Shortly after the nationwide demonstrations last Wednesday, the numbers game began. The police claimed that around 100,000 people had participated, while the organizers put the figure at 240,000 and stalwartly stuck to this estimate even when it became clear just how thin the crowds were in many places. Anyone taking a closer look at these crowds made a surprising discovery: a large proportion of the demonstrators were under eighteen. In many towns they even made up the majority, and they weren’t just well-behaved school kids bringing up the rear. “Apparently, high school students are making a greater effort to engage politically, to organize, and to articulate their position,” said sociologist Tino Bargel. Many education experts are already speculating that, after a phase in which today’s student generation exhibited extremely pragmatic attitudes, the pendulum is already swinging back to a new politicization. This brings unexpected prospects for future protest waves.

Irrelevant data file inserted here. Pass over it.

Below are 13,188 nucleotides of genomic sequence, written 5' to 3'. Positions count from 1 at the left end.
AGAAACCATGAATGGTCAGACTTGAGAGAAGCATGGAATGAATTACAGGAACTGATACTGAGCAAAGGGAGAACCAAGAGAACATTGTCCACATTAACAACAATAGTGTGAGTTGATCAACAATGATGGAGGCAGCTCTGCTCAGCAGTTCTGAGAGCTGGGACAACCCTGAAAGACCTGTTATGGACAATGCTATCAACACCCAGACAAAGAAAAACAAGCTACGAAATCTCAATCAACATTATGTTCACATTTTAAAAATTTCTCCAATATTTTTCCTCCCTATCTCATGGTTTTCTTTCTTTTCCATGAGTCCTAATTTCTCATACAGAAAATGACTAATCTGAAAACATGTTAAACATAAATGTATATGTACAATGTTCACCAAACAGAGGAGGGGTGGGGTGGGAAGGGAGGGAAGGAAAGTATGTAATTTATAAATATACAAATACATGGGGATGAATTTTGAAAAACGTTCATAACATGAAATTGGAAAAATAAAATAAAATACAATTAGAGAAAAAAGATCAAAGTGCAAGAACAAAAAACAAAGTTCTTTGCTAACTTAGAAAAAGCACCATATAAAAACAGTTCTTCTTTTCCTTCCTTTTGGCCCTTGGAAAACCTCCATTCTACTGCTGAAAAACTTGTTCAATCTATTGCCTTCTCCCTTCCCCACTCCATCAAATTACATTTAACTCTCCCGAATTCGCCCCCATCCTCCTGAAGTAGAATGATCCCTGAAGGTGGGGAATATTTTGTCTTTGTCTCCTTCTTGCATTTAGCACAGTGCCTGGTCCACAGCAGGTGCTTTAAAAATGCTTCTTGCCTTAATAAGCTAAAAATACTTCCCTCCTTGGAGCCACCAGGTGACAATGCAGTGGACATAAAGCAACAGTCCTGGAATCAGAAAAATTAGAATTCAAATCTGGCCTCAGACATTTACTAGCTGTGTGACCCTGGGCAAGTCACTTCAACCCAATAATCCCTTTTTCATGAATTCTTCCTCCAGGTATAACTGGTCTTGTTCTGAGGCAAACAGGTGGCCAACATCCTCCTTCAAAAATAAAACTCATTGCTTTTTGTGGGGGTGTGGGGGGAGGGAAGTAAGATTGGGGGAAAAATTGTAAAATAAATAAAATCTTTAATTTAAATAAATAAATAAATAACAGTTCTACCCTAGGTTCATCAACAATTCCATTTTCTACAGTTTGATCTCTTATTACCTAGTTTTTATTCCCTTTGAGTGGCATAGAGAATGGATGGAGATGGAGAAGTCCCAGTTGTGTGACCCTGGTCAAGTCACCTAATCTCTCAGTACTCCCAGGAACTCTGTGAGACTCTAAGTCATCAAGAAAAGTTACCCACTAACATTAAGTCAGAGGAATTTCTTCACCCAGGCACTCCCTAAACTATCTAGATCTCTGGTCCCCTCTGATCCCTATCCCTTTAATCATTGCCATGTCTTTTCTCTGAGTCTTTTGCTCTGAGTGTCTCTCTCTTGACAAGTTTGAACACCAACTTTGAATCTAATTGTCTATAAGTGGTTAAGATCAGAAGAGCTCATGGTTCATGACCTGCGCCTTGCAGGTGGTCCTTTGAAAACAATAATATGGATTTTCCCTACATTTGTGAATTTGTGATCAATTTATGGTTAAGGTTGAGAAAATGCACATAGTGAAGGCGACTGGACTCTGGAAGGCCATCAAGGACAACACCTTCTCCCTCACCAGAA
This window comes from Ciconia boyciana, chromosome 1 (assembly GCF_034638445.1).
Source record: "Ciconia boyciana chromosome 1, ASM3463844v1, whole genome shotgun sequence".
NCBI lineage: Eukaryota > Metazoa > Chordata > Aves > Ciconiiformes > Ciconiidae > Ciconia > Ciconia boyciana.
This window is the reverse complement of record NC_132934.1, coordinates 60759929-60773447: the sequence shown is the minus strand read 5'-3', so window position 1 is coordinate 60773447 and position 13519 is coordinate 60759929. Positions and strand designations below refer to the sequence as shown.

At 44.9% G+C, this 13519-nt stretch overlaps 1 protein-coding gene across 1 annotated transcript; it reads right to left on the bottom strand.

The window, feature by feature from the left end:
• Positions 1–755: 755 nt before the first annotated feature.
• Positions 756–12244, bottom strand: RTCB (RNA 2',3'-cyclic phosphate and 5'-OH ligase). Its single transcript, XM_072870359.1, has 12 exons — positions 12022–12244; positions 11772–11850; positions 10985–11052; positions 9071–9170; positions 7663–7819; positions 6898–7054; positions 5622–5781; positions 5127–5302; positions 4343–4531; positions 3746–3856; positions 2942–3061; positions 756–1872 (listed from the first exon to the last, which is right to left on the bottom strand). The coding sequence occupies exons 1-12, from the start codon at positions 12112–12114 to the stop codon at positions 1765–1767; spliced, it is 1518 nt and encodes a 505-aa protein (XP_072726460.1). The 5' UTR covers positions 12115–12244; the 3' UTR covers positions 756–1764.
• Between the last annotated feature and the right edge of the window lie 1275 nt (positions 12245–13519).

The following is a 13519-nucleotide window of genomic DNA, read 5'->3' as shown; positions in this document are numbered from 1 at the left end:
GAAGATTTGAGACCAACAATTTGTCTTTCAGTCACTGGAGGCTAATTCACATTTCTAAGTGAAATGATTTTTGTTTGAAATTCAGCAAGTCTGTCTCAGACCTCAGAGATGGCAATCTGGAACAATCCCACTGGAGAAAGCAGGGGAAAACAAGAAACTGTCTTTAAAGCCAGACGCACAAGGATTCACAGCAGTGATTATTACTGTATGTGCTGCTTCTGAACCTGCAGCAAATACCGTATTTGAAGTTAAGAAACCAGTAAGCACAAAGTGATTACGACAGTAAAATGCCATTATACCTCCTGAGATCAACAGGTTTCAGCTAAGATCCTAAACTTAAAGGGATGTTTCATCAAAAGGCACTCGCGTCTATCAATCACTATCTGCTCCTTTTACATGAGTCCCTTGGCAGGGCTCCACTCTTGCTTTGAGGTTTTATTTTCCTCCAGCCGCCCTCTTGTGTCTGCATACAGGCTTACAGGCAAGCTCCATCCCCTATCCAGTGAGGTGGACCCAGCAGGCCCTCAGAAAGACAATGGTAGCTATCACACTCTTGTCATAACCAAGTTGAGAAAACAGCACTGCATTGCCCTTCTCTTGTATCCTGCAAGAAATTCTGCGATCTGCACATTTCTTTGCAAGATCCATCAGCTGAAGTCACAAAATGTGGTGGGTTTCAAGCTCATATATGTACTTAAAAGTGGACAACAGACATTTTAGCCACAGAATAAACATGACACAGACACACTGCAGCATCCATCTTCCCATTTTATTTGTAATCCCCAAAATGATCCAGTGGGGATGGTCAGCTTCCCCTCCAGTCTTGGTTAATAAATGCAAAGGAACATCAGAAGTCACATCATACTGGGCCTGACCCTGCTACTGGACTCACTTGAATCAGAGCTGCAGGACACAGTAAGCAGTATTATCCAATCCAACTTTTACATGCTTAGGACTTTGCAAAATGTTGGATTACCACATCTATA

But when it comes to the current student strikes, this new politicization won’t prove sustainable. The high school students are not politicized enough and the university students – long unwilling to stage protests – lack the anger and frustration that come with seeing past protests fail. That could change fast – particularly if politicians simply ignore student demands, as Schavan did when making her statement, Bargel said. “But even with the 68ers, it took five years before they rebelled.”
Source: Jan-Martin Wiarda and Martin Spiewak, “Klüger werden – Baustelle Bildung” [“Wisening Up – The Education Project”], Die Zeit, no. 27, June 25, 2009.
Translation: Adam Blauhut